Issue 1, 2015. February-March



For years the idea of insulating apartments and houses was alien to Georgia, where common wisdom held that cement walls meant that no extra material was required to keep a house warm in the winter and cool in the summer. Today, however, new insulation materials in the market and access to studies about energy efficiency are helping change consumer demands and construction habits.

Maia Edilashvili

As cold weather sets in and heating bills rise, energy-efficient housing - and especially heat- trapping insulation - is gaining traction in the Georgian market.

Insulation was once a little-known phenomenon in Georgia and in the countries of the former Soviet Union generally. Today, however, a growing number of construction companies are starting to include insulation in walls, windows, doors and ceilings.

Research conducted by Energy Efficiency Centre Georgia (EEC), a non-profit NGO working to promote energy efficiency, found that over the past five years, the use of energy-efficient construction materials has increased by 25 to 30 percent each year.

M2 Real Estate, a real estate developer withfour building projects underway in Tbilisi, uses insulation in its roofs, walls and ceilings in all its projects, according to Irakli Beridze, the head of M2 Real Estate's development and project management.

The company has calculated that, "at a minimum," these energy-efficient technologies can reduce energy consumption by 23 percent.

"Even three years ago no one would talk on this issue, neither developers nor customers," Beridze told "I think that the trend is going to become even more popular, as consumers are starting to appreciate the benefits. This means that insulated apartment buildings are becoming attractive in terms of marketing as well."

Government's role?

But there are still many in the market - both construction companies and consumers - lacking knowledge either about insulation or about the impact it has on saving energy and costs. The government, however, is hoping that the country's new construction code will help fill the gap. The Ministry of Economy and Sustainable Development is considering a new draft of the construction code, which will include several articles on energy efficiency and even note building materials that can help reduce energy consumption, said Davit Gigineishvili, the head of the spatial planning and policy department at the Ministry.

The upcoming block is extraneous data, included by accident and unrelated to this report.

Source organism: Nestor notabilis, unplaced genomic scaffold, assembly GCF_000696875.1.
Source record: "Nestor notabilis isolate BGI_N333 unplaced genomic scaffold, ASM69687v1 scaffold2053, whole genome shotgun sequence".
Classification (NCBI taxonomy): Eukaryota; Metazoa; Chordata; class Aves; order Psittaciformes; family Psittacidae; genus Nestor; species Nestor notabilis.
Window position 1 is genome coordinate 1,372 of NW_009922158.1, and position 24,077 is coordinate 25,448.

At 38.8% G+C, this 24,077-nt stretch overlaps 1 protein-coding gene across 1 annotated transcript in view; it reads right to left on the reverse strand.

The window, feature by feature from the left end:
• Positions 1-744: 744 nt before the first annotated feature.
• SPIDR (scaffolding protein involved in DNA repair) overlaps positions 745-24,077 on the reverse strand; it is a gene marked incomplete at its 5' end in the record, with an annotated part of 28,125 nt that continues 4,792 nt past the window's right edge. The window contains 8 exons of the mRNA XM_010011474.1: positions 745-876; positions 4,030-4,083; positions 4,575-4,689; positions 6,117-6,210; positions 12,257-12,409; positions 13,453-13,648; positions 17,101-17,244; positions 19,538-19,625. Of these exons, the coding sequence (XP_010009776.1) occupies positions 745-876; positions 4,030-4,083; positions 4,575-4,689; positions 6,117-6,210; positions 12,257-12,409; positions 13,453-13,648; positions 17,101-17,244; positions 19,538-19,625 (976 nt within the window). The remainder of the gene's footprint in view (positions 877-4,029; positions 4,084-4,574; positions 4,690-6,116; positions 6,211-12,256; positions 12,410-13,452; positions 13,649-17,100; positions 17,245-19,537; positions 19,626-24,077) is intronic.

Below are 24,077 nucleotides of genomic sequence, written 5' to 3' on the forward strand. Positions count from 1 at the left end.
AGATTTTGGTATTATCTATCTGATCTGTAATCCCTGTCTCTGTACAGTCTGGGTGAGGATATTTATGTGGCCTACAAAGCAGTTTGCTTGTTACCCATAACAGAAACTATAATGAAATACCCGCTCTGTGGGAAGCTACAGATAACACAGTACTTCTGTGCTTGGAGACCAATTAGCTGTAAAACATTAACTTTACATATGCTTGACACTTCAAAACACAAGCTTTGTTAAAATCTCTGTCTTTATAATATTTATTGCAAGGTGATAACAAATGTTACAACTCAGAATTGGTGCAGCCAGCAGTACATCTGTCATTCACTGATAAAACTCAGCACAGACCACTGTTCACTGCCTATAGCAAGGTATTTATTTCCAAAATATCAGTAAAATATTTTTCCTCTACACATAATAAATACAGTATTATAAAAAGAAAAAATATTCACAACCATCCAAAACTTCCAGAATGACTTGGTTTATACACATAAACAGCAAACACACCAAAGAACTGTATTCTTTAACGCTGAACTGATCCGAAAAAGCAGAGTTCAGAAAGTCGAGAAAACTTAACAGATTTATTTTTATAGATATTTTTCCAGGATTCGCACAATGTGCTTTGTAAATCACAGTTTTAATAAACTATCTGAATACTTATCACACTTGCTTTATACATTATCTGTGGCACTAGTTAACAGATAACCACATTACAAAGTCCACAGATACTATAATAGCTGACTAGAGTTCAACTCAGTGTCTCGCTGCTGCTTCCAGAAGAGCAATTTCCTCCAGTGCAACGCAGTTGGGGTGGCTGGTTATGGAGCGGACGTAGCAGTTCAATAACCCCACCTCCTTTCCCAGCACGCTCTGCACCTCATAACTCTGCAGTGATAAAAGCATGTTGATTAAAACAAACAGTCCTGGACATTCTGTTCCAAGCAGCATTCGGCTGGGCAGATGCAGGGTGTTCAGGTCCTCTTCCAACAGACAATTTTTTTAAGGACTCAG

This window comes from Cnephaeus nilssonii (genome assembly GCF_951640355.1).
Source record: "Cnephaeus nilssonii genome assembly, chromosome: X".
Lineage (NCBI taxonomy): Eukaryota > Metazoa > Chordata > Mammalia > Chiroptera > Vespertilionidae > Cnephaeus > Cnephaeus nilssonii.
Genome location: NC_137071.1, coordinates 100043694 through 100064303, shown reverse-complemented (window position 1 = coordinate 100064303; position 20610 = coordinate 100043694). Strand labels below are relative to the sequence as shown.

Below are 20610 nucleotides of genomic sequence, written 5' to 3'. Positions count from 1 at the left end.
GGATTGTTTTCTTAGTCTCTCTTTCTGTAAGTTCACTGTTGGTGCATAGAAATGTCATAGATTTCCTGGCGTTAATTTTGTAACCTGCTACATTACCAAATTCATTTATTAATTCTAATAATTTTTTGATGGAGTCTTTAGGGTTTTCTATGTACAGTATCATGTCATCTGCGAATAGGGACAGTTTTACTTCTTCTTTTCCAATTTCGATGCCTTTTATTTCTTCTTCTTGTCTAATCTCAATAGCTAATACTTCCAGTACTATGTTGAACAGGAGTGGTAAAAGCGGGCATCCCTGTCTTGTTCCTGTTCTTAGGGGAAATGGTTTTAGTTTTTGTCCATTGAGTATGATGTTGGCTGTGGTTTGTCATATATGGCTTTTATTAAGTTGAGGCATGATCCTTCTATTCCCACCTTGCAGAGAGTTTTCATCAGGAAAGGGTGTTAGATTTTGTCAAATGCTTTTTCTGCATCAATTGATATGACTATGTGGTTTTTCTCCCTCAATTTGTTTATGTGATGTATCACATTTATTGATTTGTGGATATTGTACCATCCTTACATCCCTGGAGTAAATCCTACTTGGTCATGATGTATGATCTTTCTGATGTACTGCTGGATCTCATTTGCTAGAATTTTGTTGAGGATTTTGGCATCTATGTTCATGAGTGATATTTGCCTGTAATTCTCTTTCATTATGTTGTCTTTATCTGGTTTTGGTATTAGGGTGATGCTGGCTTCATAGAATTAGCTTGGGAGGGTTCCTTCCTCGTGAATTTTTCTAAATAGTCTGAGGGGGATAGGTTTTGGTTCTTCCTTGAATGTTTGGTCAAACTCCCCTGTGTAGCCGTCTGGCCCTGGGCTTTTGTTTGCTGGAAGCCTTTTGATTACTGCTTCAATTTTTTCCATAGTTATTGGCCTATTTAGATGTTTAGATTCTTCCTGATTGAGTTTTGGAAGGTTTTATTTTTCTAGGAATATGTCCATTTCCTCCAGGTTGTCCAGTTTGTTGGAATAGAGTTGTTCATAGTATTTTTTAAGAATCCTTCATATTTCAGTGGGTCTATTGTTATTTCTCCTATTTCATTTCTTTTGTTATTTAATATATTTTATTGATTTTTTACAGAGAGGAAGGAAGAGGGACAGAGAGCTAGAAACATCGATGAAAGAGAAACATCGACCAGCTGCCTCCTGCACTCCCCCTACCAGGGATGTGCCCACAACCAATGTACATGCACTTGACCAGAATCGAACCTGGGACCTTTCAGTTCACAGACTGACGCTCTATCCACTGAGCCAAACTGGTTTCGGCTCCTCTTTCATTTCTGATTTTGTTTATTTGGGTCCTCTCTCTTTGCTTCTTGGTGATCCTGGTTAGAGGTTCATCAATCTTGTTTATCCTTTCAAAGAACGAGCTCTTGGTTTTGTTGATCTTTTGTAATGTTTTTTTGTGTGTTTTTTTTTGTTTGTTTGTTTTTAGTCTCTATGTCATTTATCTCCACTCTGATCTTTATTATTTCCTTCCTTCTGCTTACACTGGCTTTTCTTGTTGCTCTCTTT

This draft code was already reviewed by the Prime Minister's Economic Council. After some important corrections are made, it will be sent to the Parliament for consideration and is expected to be passed during the spring session. The new code does not include any measures to force construction companies to use insulation in building projects, however.

"This [code] will be just a legislative framework and will not define how the law can be enforced," Gigineishvili told

"Later, the Parliament will instruct relevant agencies with the task to make these articles functional. As a recommendation, we just write that it must take a maximum of three years to achieve this. But this is only a recommendation and the Parliament will make the final decision."

Giorgi Abulashvili, the director at the Energy Efficiency Centre Georgia, believes energy efficiency will become a higher priority for construction companies and consumers as Georgia implements the EU-Georgia Association Agreement, which spells out energy efficiency and energy savings measures.

M2's Beridze agrees, saying that the practice in Europe to have an energy passport for each apartment is very important, so that consumers know all of the energy-related details about their homes. "The sooner Georgia gets such passports the better," he noted.

Beridze added that a lack of knowledge and experience with insulation is keeping some market players from using it in their buildings. He explained that they do not understand the extent of its benefits, which are great compared to the small increased cost for materials. "The construction price increases on average by just 2 to 3 percent," he said.

In fact, according to a study by the Energy Efficiency Centre Georgia, insulation reduces construction prices by 15 percent and energy consumption in a building is reduced by as much as 45-50 percent. Abulashvili thinks that is it important to introduce modern norms for not just new apartments, but for every building. The great majority of buildings in Georgia, almost 95 percent, are old, built 50 or even a 100 years ago - and they completely lack the trappings of modern energy saving culture.

Abulashvili believes that the toughest task would be to create a financing tool to fund insulation and other energy-efficient measures in old buildings. "The communities created by residents of these apartments have been successful in the past in terms of installing new elevators or changing their roofs; insulation installment can also be done if these communities can again successfully attract enough funds."

There are signs that residents are eager to try. Nino, 39, a resident of Tbilisi, said she and her family sought out a building that was insulated. "We will save on energy costs and also have full comfort inside," she said.